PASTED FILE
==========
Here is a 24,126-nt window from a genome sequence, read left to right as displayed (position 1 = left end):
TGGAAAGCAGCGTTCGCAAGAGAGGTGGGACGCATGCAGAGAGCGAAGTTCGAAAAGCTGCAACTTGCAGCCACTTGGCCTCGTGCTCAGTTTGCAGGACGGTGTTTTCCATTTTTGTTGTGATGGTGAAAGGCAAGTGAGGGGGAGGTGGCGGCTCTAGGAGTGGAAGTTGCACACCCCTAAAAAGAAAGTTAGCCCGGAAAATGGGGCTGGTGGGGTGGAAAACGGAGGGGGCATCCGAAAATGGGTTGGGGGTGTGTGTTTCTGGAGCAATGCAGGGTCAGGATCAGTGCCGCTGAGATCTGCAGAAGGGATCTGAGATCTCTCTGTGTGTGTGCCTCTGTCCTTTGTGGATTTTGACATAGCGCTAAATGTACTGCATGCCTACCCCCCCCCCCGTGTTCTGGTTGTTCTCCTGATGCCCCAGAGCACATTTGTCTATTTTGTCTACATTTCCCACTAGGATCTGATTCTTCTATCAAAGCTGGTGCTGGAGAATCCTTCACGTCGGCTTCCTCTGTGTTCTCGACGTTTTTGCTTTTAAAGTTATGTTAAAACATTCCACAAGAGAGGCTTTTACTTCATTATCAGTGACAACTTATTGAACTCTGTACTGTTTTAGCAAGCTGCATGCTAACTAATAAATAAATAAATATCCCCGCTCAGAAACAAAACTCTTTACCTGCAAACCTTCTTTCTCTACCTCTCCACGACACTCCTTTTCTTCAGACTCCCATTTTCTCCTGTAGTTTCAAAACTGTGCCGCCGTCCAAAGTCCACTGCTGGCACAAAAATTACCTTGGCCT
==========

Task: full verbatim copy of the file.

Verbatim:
Here is a 24,126-nt window from a genome sequence, read left to right as displayed (position 1 = left end):
TGGAAAGCAGCGTTCGCAAGAGAGGTGGGACGCATGCAGAGAGCGAAGTTCGAAAAGCTGCAACTTGCAGCCACTTGGCCTCGTGCTCAGTTTGCAGGACGGTGTTTTCCATTTTTGTTGTGATGGTGAAAGGCAAGTGAGGGGGAGGTGGCGGCTCTAGGAGTGGAAGTTGCACACCCCTAAAAAGAAAGTTAGCCCGGAAAATGGGGCTGGTGGGGTGGAAAACGGAGGGGGCATCCGAAAATGGGTTGGGGGTGTGTGTTTCTGGAGCAATGCAGGGTCAGGATCAGTGCCGCTGAGATCTGCAGAAGGGATCTGAGATCTCTCTGTGTGTGTGCCTCTGTCCTTTGTGGATTTTGACATAGCGCTAAATGTACTGCATGCCTACCCCCCCCCCCGTGTTCTGGTTGTTCTCCTGATGCCCCAGAGCACATTTGTCTATTTTGTCTACATTTCCCACTAGGATCTGATTCTTCTATCAAAGCTGGTGCTGGAGAATCCTTCACGTCGGCTTCCTCTGTGTTCTCGACGTTTTTGCTTTTAAAGTTATGTTAAAACATTCCACAAGAGAGGCTTTTACTTCATTATCAGTGACAACTTATTGAACTCTGTACTGTTTTAGCAAGCTGCATGCTAACTAATAAATAAATAAATATCCCCGCTCAGAAACAAAACTCTTTACCTGCAAACCTTCTTTCTCTACCTCTCCACGACACTCCTTTTCTTCAGACTCCCATTTTCTCCTGTAGTTTCAAAACTGTGCCGCCGTCCAAAGTCCACTGCTGGCACAAAAATTACCTTGGCCT